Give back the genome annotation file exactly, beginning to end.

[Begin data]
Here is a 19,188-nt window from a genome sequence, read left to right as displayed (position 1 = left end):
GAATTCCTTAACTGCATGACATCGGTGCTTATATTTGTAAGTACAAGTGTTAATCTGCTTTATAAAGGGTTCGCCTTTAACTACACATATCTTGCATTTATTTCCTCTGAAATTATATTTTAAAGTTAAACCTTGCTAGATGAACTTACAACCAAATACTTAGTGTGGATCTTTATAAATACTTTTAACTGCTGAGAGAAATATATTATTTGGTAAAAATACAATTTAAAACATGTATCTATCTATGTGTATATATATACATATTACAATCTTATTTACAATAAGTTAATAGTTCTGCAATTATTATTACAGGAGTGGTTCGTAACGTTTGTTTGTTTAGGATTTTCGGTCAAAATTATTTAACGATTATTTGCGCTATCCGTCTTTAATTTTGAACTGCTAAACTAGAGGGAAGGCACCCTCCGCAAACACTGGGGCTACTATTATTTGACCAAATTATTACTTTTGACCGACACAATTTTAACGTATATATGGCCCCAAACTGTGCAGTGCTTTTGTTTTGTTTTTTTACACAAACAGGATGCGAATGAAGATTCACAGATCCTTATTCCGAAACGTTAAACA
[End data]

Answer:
Here is a 19,188-nt window from a genome sequence, read left to right as displayed (position 1 = left end):
GAATTCCTTAACTGCATGACATCGGTGCTTATATTTGTAAGTACAAGTGTTAATCTGCTTTATAAAGGGTTCGCCTTTAACTACACATATCTTGCATTTATTTCCTCTGAAATTATATTTTAAAGTTAAACCTTGCTAGATGAACTTACAACCAAATACTTAGTGTGGATCTTTATAAATACTTTTAACTGCTGAGAGAAATATATTATTTGGTAAAAATACAATTTAAAACATGTATCTATCTATGTGTATATATATACATATTACAATCTTATTTACAATAAGTTAATAGTTCTGCAATTATTATTACAGGAGTGGTTCGTAACGTTTGTTTGTTTAGGATTTTCGGTCAAAATTATTTAACGATTATTTGCGCTATCCGTCTTTAATTTTGAACTGCTAAACTAGAGGGAAGGCACCCTCCGCAAACACTGGGGCTACTATTATTTGACCAAATTATTACTTTTGACCGACACAATTTTAACGTATATATGGCCCCAAACTGTGCAGTGCTTTTGTTTTGTTTTTTTACACAAACAGGATGCGAATGAAGATTCACAGATCCTTATTCCGAAACGTTAAACA